I Was Asked, “What do you do to fight…?”

What do I do to fight to improve our lives, our communities our city and our society? That was the question, paraphrased. My response,

“I don’t drive, don’t consume any oil products directly and try to minimize air travel and use rail or other means for longer distance trips when possible. Minimizing oil usage is difficult in these times since it has been pushed into the cornerstone of so many daily products: from diapers to the automobile.

I also make a point to support local co-ops that provide freshly grown food within 50-100 miles of where I live. I cook, sometimes eat out and eat foods that aren’t genetically modified. I’m actively involved in groups working to stop lawsuits to eliminate organic foods (Monsanto has tried in numerous states to sue any farmers that don’t use Monsanto’s genetically modified seed). I will work with and help anybody else as I can to stop these types of lawsuits, these absurd notions of “patenting life“, etc.

I stay in reasonable physical condition merely by living healthy, eating well and staying active. I cycle, I walk and generally I live actively. It goes a long way in making a happy life.

I work diligently to promote better lifestyles than the consumption based, debt oriented, auto dependent fiat currency based modes that are currently – for now – prominent in the United States.

I work in community groups to support children being able to ride their bikes to school, to ensure that neighborhoods are built reasonable with walkability – i.e. human beings in mind – so that no matter the limitations at least 99% of the populace can get to a grocery store, to a school, to a nearby park safely without the necessity of a car or other transportation requirement.

I work with economic development groups to align job location (albeit sometimes companies just don’t give a flying hoot) a reasonable distance from where the workforce is. It’s insane to think anybody travels more than 5-10 miles to work. Nobody should have to travel more than 1-3 miles to work. In the coming years, it will become economically, environmentally and emotionally unreasonable to do such things. In addition, if we keep transforming the way we live utilizing what we’ve learned from history – and trying new techniques to live, locate, get to work and other such ideas people in general won’t find it acceptable to travel such egregious distances to work anyway. (Imagine gas at $15 bucks a gallon, reflecting a more realistic unsubsidized cost of exploration, losses, costs, etc, then tack onto that the cost of roadways actually being reflected in tolls and other taxes to maintain them, we leap from a few pennies a mile of direct taxation to about a buck a mile of costs/taxation, etc). Meanwhile transit, biking and walking are all exponentially cheaper, easier to manage and more resilient to these high costs – especially for the general population.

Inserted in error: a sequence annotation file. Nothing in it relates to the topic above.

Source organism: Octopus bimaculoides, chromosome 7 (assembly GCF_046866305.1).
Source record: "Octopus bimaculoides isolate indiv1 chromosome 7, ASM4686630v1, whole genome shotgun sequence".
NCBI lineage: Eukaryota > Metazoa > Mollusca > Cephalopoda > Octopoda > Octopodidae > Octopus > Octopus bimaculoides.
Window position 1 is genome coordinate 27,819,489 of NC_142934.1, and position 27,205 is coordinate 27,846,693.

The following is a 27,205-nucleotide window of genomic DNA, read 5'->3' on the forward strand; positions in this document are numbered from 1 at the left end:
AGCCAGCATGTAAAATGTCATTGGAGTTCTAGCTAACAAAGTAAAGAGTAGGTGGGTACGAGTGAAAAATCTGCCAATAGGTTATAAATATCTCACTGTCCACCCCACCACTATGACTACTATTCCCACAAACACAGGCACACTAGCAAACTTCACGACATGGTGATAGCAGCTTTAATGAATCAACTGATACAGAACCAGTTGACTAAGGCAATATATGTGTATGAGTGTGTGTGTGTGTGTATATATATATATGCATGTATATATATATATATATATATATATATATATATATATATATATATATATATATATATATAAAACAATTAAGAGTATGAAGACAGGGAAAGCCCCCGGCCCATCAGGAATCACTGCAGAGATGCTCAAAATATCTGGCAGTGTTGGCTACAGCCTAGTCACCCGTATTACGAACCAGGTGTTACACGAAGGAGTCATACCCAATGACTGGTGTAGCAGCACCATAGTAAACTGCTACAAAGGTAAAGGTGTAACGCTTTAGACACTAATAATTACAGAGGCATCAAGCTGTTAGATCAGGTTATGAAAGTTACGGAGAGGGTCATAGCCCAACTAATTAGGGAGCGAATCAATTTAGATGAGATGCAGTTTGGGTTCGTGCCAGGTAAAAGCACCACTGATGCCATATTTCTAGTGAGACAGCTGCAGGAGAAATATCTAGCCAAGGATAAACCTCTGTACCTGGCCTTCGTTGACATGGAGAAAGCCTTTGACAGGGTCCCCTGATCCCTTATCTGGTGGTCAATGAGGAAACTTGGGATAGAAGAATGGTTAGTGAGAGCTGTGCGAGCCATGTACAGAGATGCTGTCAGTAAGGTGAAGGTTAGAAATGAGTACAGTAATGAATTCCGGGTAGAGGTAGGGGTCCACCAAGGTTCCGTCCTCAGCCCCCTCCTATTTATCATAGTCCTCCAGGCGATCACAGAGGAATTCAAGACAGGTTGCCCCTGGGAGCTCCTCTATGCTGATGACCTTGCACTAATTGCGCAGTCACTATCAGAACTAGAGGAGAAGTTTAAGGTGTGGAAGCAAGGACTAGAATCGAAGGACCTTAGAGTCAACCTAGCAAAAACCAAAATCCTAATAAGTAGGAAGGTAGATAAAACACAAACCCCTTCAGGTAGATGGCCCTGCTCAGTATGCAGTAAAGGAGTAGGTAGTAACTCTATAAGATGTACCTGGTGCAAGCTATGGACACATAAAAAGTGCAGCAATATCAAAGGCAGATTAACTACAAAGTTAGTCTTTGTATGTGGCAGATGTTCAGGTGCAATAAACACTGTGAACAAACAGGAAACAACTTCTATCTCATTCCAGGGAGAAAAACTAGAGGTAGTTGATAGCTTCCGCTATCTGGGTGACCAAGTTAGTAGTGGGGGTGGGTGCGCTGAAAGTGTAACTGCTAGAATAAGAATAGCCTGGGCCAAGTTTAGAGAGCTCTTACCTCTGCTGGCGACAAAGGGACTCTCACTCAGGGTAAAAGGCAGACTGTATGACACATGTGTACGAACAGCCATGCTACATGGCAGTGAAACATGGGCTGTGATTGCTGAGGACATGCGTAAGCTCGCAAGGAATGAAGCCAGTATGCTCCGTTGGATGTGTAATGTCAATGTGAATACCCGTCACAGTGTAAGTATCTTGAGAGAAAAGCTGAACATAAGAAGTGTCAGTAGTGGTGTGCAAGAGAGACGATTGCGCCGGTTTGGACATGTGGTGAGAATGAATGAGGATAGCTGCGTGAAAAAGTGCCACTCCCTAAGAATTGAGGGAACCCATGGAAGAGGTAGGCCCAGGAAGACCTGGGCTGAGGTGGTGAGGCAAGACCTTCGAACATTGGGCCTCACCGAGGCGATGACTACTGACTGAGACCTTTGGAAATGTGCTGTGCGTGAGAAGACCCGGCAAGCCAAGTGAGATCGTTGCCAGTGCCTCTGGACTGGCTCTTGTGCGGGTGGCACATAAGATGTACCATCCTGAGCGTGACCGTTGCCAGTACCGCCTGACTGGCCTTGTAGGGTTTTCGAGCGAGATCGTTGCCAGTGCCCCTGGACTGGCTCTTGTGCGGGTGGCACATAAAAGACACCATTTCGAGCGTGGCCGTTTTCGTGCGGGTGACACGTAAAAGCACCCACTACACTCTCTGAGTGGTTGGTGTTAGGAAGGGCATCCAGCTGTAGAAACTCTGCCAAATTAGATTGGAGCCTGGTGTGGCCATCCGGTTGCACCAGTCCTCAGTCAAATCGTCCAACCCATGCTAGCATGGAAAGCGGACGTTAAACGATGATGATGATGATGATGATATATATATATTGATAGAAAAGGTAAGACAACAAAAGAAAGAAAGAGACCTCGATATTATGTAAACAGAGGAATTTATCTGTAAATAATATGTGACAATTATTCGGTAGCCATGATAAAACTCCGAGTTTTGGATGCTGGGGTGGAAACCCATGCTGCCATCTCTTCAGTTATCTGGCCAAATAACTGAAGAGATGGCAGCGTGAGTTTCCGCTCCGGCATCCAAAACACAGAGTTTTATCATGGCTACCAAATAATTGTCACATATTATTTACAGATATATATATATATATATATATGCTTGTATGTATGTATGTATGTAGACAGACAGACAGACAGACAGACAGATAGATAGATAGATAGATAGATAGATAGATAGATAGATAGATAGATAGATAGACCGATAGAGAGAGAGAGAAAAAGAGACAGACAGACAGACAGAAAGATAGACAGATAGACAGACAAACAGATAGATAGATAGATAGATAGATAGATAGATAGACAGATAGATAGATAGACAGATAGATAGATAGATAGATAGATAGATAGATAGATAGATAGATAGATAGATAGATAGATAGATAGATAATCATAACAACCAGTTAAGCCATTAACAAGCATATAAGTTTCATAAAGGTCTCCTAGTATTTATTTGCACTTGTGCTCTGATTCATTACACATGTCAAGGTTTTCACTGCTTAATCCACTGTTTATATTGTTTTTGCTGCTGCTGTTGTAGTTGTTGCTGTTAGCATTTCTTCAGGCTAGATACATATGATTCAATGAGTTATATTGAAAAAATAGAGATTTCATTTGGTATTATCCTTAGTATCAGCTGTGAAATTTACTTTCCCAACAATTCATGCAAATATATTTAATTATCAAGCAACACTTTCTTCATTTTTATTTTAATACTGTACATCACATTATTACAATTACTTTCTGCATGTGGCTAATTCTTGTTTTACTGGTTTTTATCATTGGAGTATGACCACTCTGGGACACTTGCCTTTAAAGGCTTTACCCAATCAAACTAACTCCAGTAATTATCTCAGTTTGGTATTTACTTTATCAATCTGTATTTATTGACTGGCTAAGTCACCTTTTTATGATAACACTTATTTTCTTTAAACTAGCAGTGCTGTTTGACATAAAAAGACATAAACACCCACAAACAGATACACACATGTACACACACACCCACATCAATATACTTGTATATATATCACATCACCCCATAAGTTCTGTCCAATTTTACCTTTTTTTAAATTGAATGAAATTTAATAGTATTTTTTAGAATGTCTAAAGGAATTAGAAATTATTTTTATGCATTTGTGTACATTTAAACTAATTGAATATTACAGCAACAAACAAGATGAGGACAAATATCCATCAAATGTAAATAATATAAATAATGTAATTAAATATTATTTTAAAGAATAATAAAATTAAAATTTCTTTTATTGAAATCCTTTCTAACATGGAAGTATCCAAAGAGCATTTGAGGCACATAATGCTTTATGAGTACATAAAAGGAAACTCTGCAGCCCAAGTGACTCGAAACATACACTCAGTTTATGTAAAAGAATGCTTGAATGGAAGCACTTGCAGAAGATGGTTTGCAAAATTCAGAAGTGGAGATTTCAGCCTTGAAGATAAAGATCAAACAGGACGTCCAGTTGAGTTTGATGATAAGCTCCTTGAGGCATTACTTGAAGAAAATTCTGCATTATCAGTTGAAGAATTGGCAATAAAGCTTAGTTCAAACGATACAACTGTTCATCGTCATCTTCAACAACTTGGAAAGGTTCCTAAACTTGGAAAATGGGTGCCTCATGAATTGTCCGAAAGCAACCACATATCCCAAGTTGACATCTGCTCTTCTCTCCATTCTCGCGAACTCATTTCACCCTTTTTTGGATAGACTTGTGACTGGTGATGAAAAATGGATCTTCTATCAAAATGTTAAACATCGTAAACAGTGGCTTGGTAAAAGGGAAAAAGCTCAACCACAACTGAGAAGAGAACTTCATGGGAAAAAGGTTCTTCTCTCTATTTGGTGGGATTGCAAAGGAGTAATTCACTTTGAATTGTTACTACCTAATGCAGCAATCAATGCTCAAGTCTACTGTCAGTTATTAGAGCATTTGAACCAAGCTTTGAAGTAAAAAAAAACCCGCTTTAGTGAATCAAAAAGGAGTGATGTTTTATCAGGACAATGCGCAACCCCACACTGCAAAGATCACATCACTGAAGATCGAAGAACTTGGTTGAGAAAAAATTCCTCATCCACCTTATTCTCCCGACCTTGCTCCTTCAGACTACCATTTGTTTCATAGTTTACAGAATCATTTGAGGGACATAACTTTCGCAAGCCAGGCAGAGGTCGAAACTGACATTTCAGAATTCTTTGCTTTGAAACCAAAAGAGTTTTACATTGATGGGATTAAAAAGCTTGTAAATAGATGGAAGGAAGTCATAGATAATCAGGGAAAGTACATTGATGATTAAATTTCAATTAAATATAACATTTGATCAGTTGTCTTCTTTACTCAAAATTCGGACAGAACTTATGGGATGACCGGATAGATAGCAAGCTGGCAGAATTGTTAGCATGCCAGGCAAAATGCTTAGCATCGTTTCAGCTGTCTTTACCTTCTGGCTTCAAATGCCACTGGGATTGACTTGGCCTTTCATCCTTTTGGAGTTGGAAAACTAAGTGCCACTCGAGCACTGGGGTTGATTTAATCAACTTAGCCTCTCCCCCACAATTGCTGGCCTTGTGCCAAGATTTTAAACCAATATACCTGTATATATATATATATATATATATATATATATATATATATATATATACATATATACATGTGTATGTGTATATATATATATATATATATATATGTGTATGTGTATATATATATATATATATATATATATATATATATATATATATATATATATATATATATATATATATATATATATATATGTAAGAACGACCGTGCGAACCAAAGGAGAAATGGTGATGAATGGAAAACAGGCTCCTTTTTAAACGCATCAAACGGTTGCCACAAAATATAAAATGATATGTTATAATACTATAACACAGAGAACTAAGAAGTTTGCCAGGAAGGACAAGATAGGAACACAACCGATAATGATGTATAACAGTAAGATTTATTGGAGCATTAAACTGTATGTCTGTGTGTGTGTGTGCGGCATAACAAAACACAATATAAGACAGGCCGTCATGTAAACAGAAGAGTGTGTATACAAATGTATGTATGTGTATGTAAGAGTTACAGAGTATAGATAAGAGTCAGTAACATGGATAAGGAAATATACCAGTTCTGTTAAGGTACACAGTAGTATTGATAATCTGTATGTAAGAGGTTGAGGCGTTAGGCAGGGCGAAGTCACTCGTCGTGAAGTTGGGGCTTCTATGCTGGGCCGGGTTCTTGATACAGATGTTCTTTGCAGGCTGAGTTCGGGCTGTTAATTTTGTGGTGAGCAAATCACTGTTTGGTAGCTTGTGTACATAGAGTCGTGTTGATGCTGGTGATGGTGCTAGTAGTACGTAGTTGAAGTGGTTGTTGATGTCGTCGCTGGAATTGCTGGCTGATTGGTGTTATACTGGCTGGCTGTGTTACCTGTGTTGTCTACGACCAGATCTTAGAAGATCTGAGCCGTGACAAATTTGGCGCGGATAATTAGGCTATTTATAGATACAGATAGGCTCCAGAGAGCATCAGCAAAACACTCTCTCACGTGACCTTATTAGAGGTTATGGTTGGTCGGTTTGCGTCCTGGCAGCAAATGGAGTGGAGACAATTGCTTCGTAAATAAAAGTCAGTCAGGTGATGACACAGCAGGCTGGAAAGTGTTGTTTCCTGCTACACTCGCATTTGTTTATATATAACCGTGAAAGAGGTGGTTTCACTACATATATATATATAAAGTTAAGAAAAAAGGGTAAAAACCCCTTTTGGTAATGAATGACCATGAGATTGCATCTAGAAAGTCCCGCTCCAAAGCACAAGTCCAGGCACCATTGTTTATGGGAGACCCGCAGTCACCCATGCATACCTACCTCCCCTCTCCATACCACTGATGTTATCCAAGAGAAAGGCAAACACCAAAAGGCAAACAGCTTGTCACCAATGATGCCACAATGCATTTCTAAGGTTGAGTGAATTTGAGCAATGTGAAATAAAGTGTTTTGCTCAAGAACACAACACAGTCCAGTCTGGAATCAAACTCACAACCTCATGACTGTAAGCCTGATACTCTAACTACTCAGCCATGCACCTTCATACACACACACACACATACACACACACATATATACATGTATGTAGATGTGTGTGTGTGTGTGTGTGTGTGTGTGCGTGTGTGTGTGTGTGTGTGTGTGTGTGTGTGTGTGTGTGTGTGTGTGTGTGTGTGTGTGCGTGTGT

I also produce and attempt to write on a regular basis an effective way to live without all the incredulous waste and servitude of a debt based, auto dependent lifestyle (sometimes here, sometimes elsewhere). In addition to writing I also work with videographers to put together other material that shows how easy it is to live well, without making huge changes. Just by merely thinking through the day better and stepping away from the “regular” lifestyle.

I petition and advocate at Government (because I won’t work for them), I work with companies, especially companies that give a hoot (and there ARE a LOT of them), I work with individuals and I work with my local community neighborhood groups & others to do the above things.

Simply, I try to right the wrongs, educate and improve what we as a society are doing today. All while trying to repair the damage that is already done. I do so through no use of force, only through passion and education. So maybe, if it isn’t my children, somebody’s children can have a better life. Because the immediate next generation (and the millennials) have been handed a lump of coal.

…so that’s what I mean by fighting.”

This all got me thinking. Maybe I should update my manifesto a bit. Thus, an updated Manifesto.

This thinking also got me wondering, what other things could I do? What do you do? How do you squelch the apathy and improve things in your community?

Cheers, Transit Sleuth.

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4 Comments

  1. Good stuff.

    I do a few things in my personal life with an ethical valence – don’t own a car, don’t eat beef, do give myself an annual charity allowance. But the most important focus of my ethical life has been to put together a career that I think lets me advance my top social priority (making it easier for poor people to avoid being poor if they want to). Maybe it’s the result of my personal characteristics (easily interested and easily bored) or the things I enjoy making (artfulness more than functionality) but I’ve always resisted the idea of having my career be a walled-off part of my life that enables me to devote free time to the things I’m actually passionate about. I’m afraid that if I ever had a job like that, I’d be crappy at it. I’d rather have my career be my passion and accept the other limitations that come with that priority.

    It seems as if you’re a bit on the other side of this spectrum, though not a long way over. That’s cool too.

    Reply

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